[a-zA-Z][a-zA-Z].*[a-zA-Z]
[a-zA-Z][a-zA-Z][a-zA-Z].*
.*[a-zA-Z].*[a-zA-Z][a-zA-Z]
.*[a-zA-Z][a-zA-Z].*[a-zA-Z]
.*[a-zA-Z][a-zA-Z][a-zA-Z].*
[a-zA-Z].*[a-zA-Z].*[a-zA-Z]
[a-zA-Z].*[a-zA-Z][a-zA-Z].*
[a-zA-Z][a-zA-Z].*[a-zA-Z].*
.*[a-zA-Z].*[a-zA-Z].*[a-zA-Z]
.*[a-zA-Z].*[a-zA-Z][a-zA-Z].*
.*[a-zA-Z][a-zA-Z].*[a-zA-Z].*
[a-zA-Z].*[a-zA-Z].*[a-zA-Z].*
.*[a-zA-Z].*[a-zA-Z].*[a-zA-Z].*

any hint? how to combine all those possibilities?


What about three or more of "a group formed by one letter surrounded by any amount of anything"? How would that look as a regex? And do you think it would work? .... in other words, you are almost there; you just need to do the easier regex mentioned, put that into a group, and then apply the three or more to it.

Henry
 
Gaurangkumar Khalasi
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You can use greedy quantifier: "X{n,}" means "X, at least n times". Here, you can take X as anything e.g. \w

http://docs.oracle.com/javase/7/docs/api/java/util/regex/Pattern.html

 
Hendra Kurniawan
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I tried [a-zA-Z]{3,} for a1b2c3, but doesn't match.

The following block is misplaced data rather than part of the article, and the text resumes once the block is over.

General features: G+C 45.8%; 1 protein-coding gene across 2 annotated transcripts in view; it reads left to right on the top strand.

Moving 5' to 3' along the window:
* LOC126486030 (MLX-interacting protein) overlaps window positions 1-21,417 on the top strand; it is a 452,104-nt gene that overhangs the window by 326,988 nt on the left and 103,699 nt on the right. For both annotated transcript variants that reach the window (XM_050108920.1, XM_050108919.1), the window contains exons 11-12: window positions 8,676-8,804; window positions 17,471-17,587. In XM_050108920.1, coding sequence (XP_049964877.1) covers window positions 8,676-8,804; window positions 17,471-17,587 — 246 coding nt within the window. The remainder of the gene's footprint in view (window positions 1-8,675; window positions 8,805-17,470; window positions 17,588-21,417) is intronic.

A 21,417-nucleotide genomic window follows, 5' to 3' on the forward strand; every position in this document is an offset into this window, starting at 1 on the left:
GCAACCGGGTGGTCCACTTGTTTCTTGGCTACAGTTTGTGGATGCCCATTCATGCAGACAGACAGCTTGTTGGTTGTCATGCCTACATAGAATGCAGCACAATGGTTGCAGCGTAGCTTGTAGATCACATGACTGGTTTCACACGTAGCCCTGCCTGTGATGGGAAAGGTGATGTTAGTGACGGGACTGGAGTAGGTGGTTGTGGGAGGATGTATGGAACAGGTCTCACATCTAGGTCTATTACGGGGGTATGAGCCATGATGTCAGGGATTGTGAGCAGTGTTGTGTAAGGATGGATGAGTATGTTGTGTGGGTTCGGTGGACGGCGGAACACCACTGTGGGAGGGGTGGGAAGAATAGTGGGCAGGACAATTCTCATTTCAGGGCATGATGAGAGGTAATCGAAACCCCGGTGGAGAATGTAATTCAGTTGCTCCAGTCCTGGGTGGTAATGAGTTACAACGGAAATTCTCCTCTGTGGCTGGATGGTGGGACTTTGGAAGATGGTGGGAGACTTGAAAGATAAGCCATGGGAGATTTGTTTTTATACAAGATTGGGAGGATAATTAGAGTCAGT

@Henry Wong:
you are almost there; you just need to do the easier regex mentioned, put that into a group, and then apply the three or more to it


do you mean something like (.*[a-zA-Z].*){3,}? (without the question mark) gonna test it first.

so far so good. is this what you meant, any flaw? thanks

 
Siva Vulchi
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@Hendra Kurniawan
I tried [a-zA-Z]{3,} for a1b2c3, but doesn't match.


I guess you can solve the problem very easily if you spent some more time on understanding "Character Classes".
Small briefing about "Character Classes" : For every character present in the input string, the regex API validates against the character classes defined.

Your regex pattern "[a-zA-Z]{3,}" will only accept letters but not digits. So try adding digits range to the pattern.

Siva
 
fred rosenberger
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I am a big fan of The Regex Coach. It's a little utility that lets you quickly build and test regexes and see what exactly they match. I don't use it very often, but when I need to build an even slightly complicated regex, it is where I always start.
 
Darryl Burke
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I like the tutorial at http://www.regular-expressions.info/
 
It is sorta covered in the JavaRanch Style Guide.